Date published: 2016-12-18
Rated 4 out of 5 by from interesting course I just began listening to the lectures. I am interested to learn about the debates on the making of the constitution.
Date published: 2016-11-25
Rated 5 out of 5 by from Great Debate: Advocates and Opponents of the Ameri The professor is terrific. One of the best I have had since taking courses years ago. He is very engaging.
Date published: 2016-11-19
Rated 5 out of 5 by from factionalism by design I can't add much to the excellent, recent reviews and comments, especially the featured review by JimCobb, except to say we all should review this course every election cycle. It makes it clear that the factional conflict of our political system was foreseen and built into the system by the founders, for better or for worse. One more thing, I found the almost passing comments about the powers of the Supreme Court and the comments of the anti-federalist very enlightening.
Date published: 2016-10-16
Rated 5 out of 5 by from Essential, relevant, and timely In this presidential election year of 2016, questions about the extent of the federal government in our national life are being discussed as vigorously as at any time in my life. Professor Pangle sheds a tremendous amount of light on this discussion, packing in a lot of information into 6 hours. I have been reading much debate this year among the factions of the conservative movement. It turns out that their concerns were echoed in the debate between the Federalists and the Anti-Federalists. Professor Pangle persuasively provides the arguments for both sides, and shows how each contributed to our current polity. I encourage every citizen to spend 6 hours to understand the legitimate arguments of both sides of this debate. I came away understanding that the optimal polity learns from both sides.
Date published: 2016-08-19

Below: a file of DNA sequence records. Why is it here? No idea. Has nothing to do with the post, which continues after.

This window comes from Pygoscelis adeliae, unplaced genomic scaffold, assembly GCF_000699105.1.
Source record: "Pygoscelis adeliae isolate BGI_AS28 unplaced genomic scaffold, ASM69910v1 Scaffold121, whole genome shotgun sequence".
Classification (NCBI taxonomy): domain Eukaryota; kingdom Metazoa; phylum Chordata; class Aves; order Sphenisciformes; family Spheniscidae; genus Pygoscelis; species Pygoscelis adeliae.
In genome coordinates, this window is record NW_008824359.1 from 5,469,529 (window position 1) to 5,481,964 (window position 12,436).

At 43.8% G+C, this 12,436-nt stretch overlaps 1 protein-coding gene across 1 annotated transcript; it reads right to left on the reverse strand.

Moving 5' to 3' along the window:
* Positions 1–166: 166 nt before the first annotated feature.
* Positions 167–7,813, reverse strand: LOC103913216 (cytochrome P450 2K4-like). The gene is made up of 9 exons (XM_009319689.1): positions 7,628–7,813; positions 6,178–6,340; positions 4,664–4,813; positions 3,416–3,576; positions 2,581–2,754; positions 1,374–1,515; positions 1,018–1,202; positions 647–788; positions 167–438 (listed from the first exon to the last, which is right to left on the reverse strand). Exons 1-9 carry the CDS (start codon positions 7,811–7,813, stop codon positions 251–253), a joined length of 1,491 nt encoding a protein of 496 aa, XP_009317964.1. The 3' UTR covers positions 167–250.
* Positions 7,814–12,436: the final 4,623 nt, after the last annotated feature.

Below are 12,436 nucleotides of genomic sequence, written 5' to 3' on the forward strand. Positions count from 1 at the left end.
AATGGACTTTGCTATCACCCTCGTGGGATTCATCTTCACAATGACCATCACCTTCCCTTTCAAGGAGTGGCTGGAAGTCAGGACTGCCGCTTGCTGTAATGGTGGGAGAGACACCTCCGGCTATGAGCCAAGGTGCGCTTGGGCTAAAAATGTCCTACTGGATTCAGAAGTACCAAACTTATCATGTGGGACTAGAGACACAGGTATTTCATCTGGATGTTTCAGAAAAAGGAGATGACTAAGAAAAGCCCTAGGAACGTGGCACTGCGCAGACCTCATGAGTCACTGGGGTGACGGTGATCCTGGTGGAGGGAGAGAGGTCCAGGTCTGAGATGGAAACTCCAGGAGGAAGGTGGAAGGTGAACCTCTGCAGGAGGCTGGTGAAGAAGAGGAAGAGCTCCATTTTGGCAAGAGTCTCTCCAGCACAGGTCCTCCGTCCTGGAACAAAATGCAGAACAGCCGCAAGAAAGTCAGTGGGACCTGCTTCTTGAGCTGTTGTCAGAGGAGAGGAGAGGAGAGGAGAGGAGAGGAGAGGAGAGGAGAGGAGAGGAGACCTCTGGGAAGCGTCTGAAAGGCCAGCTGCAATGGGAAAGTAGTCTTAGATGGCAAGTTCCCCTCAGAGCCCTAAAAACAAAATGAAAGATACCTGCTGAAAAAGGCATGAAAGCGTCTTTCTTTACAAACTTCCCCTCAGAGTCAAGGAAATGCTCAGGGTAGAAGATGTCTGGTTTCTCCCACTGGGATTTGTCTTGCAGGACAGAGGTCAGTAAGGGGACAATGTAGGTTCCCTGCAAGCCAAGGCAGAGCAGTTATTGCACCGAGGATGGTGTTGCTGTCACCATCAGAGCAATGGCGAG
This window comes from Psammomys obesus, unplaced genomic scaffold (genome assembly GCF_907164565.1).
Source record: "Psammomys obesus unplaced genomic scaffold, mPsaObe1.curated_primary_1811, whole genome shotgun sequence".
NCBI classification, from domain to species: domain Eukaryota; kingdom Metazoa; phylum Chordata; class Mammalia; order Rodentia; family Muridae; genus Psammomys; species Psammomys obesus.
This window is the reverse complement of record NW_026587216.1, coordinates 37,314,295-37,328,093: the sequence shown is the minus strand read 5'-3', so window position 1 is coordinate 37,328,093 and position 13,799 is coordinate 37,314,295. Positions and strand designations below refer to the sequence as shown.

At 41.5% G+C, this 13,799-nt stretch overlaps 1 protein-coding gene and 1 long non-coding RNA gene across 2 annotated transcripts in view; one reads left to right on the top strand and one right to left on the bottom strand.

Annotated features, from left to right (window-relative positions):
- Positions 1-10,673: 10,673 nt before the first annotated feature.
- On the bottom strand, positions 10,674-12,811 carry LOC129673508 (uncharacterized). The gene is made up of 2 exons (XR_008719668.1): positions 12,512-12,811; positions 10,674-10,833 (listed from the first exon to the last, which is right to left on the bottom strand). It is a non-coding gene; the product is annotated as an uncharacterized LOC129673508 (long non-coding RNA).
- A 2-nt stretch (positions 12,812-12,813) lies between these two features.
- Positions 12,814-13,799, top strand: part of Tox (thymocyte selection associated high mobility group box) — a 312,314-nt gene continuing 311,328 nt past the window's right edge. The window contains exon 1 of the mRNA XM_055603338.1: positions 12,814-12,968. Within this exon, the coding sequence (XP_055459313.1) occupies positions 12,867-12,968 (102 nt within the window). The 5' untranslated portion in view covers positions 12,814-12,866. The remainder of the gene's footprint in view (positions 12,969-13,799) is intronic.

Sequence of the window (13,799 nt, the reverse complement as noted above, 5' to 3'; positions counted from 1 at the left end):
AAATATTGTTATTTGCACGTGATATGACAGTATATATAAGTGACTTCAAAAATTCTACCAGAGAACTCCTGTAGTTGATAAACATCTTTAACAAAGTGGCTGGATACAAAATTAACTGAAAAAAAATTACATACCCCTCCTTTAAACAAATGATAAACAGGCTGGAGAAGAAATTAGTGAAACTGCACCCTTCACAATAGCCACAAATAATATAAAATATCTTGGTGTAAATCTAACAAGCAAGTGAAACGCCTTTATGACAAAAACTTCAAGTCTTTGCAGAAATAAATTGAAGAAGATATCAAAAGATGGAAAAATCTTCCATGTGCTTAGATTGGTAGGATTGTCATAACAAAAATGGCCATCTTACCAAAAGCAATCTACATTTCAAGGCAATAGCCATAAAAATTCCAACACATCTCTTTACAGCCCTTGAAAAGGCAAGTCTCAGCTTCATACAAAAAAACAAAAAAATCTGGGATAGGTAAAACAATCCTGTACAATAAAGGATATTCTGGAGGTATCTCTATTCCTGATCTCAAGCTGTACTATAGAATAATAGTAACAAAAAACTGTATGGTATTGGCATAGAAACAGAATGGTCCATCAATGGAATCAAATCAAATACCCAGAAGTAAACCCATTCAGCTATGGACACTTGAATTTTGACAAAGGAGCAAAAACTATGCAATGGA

Rated 5 out of 5 by from Excellent and Relevant Today AUDIO DOWNLOAD I had postponed listening to this TC course as it is on a topic I thought I knew a good deal about, though much of that knowledge is dated. Hardly an expert, I do know enough to appreciate this course as a top-notch treatment. Professor Pangle does an excellent job in resurrecting the voices of dissent to the proposed US Constitution. He does this by deftly treating major topics of concern raised by the “best” of the Anti-Federalists, and noting how those concerns are answered by the authors of ‘The Federalist Papers’ (primarily James Madison and Alexander Hamilton, but also John Jay). Professor Pangle shows us that these Anti-Federalists were not cranks or folks on the margins, but men (and at least one woman, Mercy Otis Warren) of substance and eminence, including Patrick Henry, John Hancock, and New York Governor George Clinton. The fact that sixteen of the fifty-five members of the Constitutional Convention did not sign off on the proposed constitution is an indication that the adoption of the US Constitution would face opposition. The Constitution represented a radical departure from classical republicanism, and this troubled many who decried its centralizing and undemocratic elements. Professor Pangle is best at describing the debate between the Anti-Federalists and the authors of the ‘The Federalist Papers’, providing extended quotations of both sides and references the appropriate ‘The Federalist Papers’ entry numbers. This makes for a lively course, made even more so by the background Professor Pangle provides about the participants and their positions. In this regard, he even points out some possible naiveté on the part of Madison and occasional glib or misleading arguments by Hamilton. It has often been assumed that though the Anti-Federalists failed to revise or derail adoption of the Constitution, they at least succeeded in securing a Bill of Rights. But here the success was “bittersweet” (audio, lecture 12). This is so, according to Professor Pangle, because Madison, in drafting the set adopted, avoided inclusion of any of those more radical elements earlier adopted by states (championed by, among others, Thomas Jefferson) that would have materially affected the operations of the Constitution. In fact, “Madison’s Bill of Rights strengthened the new Constitution and even gave to the central government important additional power contrary to the intention of the Anti-Federalists” (Course Guidebook, Page 58). Despite the seeming aura of failure that hangs over the Anti-Federalists, Professor Pangle succeeds in showing how “…those who opposed the constitution also contributed to an ongoing dialogue that has helped to define and enrich the American political tradition” (page 4). In this regard, I was sometimes surprised at how prescient the Anti-Federalists were about such present-day concerns about and debates on such matters as an activist Supreme Court or the reach of the Federal government into local and personal matters. The debate does indeed continue. This is a truly interesting course enlivened by a very good presenter who has crafted a set of lectures that keep one’s attention from beginning to end. The eighty-two page course guide book is exemplary.